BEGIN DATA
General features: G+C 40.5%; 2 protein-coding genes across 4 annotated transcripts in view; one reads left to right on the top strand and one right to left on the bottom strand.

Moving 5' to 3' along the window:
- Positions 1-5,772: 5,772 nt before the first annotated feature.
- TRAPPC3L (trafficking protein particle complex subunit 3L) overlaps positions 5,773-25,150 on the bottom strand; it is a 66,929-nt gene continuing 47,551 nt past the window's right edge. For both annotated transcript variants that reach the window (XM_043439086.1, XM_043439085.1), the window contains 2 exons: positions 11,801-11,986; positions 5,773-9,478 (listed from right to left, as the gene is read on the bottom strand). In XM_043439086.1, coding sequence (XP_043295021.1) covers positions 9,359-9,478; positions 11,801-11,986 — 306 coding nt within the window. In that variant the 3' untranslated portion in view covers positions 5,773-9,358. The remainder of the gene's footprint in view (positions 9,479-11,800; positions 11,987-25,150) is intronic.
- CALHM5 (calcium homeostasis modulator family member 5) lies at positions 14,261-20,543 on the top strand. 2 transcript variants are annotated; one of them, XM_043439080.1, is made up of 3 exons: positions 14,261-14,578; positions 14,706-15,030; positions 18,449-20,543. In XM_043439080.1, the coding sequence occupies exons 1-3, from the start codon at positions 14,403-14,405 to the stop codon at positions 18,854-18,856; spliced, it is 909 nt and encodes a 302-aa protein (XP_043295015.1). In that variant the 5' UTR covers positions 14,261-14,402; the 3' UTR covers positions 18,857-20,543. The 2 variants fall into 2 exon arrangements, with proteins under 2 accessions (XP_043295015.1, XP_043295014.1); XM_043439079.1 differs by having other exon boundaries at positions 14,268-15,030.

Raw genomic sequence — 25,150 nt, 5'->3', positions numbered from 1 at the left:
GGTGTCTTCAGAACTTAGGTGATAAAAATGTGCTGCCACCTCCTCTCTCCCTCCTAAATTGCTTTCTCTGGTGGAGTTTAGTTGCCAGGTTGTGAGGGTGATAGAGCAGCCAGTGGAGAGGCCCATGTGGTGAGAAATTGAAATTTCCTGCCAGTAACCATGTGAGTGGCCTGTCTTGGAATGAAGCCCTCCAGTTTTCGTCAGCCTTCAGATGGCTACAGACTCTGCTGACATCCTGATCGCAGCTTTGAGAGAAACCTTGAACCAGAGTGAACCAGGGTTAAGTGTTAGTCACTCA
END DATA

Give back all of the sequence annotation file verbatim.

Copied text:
General features: G+C 40.5%; 2 protein-coding genes across 4 annotated transcripts in view; one reads left to right on the top strand and one right to left on the bottom strand.

Moving 5' to 3' along the window:
- Positions 1-5,772: 5,772 nt before the first annotated feature.
- TRAPPC3L (trafficking protein particle complex subunit 3L) overlaps positions 5,773-25,150 on the bottom strand; it is a 66,929-nt gene continuing 47,551 nt past the window's right edge. For both annotated transcript variants that reach the window (XM_043439086.1, XM_043439085.1), the window contains 2 exons: positions 11,801-11,986; positions 5,773-9,478 (listed from right to left, as the gene is read on the bottom strand). In XM_043439086.1, coding sequence (XP_043295021.1) covers positions 9,359-9,478; positions 11,801-11,986 — 306 coding nt within the window. In that variant the 3' untranslated portion in view covers positions 5,773-9,358. The remainder of the gene's footprint in view (positions 9,479-11,800; positions 11,987-25,150) is intronic.
- CALHM5 (calcium homeostasis modulator family member 5) lies at positions 14,261-20,543 on the top strand. 2 transcript variants are annotated; one of them, XM_043439080.1, is made up of 3 exons: positions 14,261-14,578; positions 14,706-15,030; positions 18,449-20,543. In XM_043439080.1, the coding sequence occupies exons 1-3, from the start codon at positions 14,403-14,405 to the stop codon at positions 18,854-18,856; spliced, it is 909 nt and encodes a 302-aa protein (XP_043295015.1). In that variant the 5' UTR covers positions 14,261-14,402; the 3' UTR covers positions 18,857-20,543. The 2 variants fall into 2 exon arrangements, with proteins under 2 accessions (XP_043295015.1, XP_043295014.1); XM_043439079.1 differs by having other exon boundaries at positions 14,268-15,030.

Raw genomic sequence — 25,150 nt, 5'->3', positions numbered from 1 at the left:
GGTGTCTTCAGAACTTAGGTGATAAAAATGTGCTGCCACCTCCTCTCTCCCTCCTAAATTGCTTTCTCTGGTGGAGTTTAGTTGCCAGGTTGTGAGGGTGATAGAGCAGCCAGTGGAGAGGCCCATGTGGTGAGAAATTGAAATTTCCTGCCAGTAACCATGTGAGTGGCCTGTCTTGGAATGAAGCCCTCCAGTTTTCGTCAGCCTTCAGATGGCTACAGACTCTGCTGACATCCTGATCGCAGCTTTGAGAGAAACCTTGAACCAGAGTGAACCAGGGTTAAGTGTTAGTCACTCA